Federal contractors know all too well the list of annual requirements and obligations can seem overwhelming at times.  One that may get overlooked by some is annual training requirements. A fairly new such training went into effect in 2017 – it requires certain federal contractors to do annual data privacy training.

According to the U.S. General Services Administration (“GSA”), for example, its agency-wide and role-based training offerings cover the GSA’s policies on protecting personally identifiable information (“PII”). The GSA requires all employees and contractors to complete privacy and security awareness training upon employment and each year thereafter. Importantly,

GSA account holders must complete this training in order to maintain access to the agency’s IT systems and resources such as email, Google Drive and other IT resources.

The current political landscape (President Biden has announced heighted focus in this area, including plans for $10B of investment in government cyber and IT infrastructure), the COVID-19 pandemic where many federal contractors are receiving large amounts of sensitive information, and recent high-profile data security incidents involving the U.S. government, like SolarWinds, provide further reasons to support a business imperative to bolster the privacy and security awareness of your workforce.  Therefore, we recommend following the below steps to ensure your teams are training in this critical area.

  1. Identify if requirements apply, and who needs training

In general, annual privacy training is required for any federal contractor employee who accesses, processes, or handles PII on behalf of a government agency. This includes contractor employees who have access to any system of government records, or who assist in designing, developing, maintaining, or operating a system of records. Prime contractors are required to flow down these privacy training requirements to their subcontractors.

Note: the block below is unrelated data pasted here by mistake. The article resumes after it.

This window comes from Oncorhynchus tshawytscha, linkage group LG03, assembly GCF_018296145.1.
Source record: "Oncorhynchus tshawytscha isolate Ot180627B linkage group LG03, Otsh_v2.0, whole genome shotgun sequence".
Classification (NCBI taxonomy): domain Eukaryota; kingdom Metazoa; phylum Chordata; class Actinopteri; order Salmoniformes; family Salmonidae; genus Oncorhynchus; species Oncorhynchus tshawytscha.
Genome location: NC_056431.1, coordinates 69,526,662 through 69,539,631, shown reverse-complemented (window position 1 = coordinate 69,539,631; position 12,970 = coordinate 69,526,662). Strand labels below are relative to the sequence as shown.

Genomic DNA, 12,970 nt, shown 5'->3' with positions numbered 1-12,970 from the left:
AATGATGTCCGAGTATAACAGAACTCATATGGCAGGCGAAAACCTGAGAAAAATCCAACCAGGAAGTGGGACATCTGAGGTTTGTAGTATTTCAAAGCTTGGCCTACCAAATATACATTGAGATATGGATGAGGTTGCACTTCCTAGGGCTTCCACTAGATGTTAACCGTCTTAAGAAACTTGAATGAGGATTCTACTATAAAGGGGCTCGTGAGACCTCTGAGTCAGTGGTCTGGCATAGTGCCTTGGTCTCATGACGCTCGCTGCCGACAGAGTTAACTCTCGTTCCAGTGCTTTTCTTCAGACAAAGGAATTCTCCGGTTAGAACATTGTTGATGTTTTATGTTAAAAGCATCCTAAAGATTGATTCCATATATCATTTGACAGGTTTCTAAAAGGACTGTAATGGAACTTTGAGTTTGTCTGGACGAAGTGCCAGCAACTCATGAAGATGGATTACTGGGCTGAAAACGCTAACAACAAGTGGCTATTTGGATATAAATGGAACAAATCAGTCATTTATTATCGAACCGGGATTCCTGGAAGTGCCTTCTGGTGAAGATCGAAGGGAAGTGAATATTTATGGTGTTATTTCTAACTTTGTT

PII is defined in this regulation as “information that can be used to distinguish or trace an individual’s identity, either alone or when combined with other information that is linked or linkable to a specific individual.”

Per the FAR, as noted above, contractor employees may not have access to PII unless they have had the required privacy training.

  1. What must training include

Per the FAR, training must address:

  • The contractors policies and procedures for processing and safeguarding of PII;
  • The provisions of the Privacy Act of 1974, including penalties for violations of the Act;
  • The authorized and official use of a system of records;
  • The restriction on the unauthorized use, handling disclosure, or access of PII or a system of records; and
  • The procedures to follow in the event of a suspected or confirmed breach of a system of records or PII.
  1. Understanding the requirements

A one-size-fits-all training likely will not be sufficient as the FAR requirements are described as “role based” and should be appropriate for different levels of employees. There should also be measures in place to test the knowledge of users. Contractors must also maintain and be able to provide documentation regarding the completion of the privacy training upon the request of their Contracting Officers.

  1. Format of training

Contractors may provide their own training to employees, except in the limited cases where an agency requires that certain training be utilized. Contractors can develop the content internally or use a third-party vendor or firm to do the training. Jackson Lewis provides this type of training to many of our government contractor clients.

  1. Recommended next steps for Government Contractors
  • Determine if your employees have access to PII as part of a government contract.
  • Review privacy procedures and policies to confirm compliance with training requirements.
  • If you are not currently training your employees in compliance with FAR 52.224-3, implement training program for employees handling PII.
  • Review subcontracts, as the privacy training requirements also apply to subcontractors.
  • Reach out to your local Jackson Lewis office with any questions.